But the genie has thoroughly gotten out of this bottle. None of the equipment used in this project is so horrendously expensive that it’s out of the reach of hobbyists in terms of price. Jason is not a trained machinist, and neither am I. My message to our opponents is to give up. Gun control as as fantastical now as unicorns. Technology will just no longer allow it to work.

Wishing You a Very Merry Christmas

We started the day with the opening of presents. I got a lot more clothes that I needed, and Bitter got a ceramic knife set, a knife block, and a few videos. Then it was time to celebrate Christmas with gunfire. Jason and I headed to the club (my the club), along with his dad, to test fire his CNC milled AR pistol. It was found to be rather sensitive to ammunition, in that it fed well with hot 5.56, but not so wonderfully with .223 reloads. But it definitely worked pretty well once we got the ammo figured out. I’ll have video later.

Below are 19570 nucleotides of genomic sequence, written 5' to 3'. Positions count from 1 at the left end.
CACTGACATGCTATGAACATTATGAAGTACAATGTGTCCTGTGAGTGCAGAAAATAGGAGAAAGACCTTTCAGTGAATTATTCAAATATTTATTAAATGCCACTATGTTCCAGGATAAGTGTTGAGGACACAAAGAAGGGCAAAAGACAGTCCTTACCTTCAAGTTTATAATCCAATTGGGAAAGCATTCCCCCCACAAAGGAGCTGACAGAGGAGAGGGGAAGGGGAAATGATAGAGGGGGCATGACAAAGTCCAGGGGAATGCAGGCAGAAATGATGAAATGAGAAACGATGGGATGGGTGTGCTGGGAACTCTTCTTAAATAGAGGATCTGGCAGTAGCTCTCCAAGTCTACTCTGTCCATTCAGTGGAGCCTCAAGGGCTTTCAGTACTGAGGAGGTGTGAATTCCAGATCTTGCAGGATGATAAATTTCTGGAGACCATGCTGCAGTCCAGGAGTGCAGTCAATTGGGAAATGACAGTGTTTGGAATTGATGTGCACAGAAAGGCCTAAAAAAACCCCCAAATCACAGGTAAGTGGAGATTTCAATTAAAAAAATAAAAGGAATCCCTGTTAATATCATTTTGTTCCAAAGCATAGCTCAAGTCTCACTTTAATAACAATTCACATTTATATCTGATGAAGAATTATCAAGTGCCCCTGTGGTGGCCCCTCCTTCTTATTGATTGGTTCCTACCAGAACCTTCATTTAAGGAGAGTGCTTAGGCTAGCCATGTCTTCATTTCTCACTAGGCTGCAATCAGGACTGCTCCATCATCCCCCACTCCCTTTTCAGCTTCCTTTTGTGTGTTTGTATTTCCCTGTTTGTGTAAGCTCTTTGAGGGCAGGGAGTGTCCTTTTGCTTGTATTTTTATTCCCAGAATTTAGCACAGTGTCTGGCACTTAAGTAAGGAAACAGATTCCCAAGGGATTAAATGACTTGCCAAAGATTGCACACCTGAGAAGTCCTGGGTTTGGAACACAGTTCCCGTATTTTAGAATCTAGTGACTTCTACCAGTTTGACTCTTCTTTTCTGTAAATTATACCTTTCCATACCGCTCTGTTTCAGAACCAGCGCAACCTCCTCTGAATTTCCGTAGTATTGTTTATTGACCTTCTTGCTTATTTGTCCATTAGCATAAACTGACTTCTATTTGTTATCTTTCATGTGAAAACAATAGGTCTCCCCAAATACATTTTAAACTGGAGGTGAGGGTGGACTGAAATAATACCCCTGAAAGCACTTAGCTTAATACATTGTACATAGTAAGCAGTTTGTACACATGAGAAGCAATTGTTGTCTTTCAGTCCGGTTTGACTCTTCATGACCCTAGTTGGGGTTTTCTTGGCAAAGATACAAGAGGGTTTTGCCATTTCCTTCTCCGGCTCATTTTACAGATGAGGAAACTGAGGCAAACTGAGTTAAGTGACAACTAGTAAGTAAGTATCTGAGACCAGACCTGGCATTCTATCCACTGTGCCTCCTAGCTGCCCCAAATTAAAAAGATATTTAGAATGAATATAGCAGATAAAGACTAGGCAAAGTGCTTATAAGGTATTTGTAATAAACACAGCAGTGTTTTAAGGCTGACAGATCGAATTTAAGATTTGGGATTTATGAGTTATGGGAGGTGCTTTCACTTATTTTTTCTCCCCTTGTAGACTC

CNC machining an AR-15 lower update and slight detour

In the comments of my last post, Grego pointed out firearmfiles.com where there are CAD files for a multi-part AR-15 lower where all the parts fit nicely in the working area of a Taig mill. It also doesn’t require any special jigs or the crazy long, thin drill bit for making the hole for the bolt catch pin. Since I wouldn’t need to make any jigs or buy any drill bits to finish that version, I figured I’d try it before continuing on with the normal one-piece lower. I went straight to aluminium since I had a slab the right thickness.

Starting to mill the left half of the lower out of a slab of aluminium.

After the end of the roughing pass, where you can see some pretty crappy edges because I was making cuts that were too aggressive for the Taig.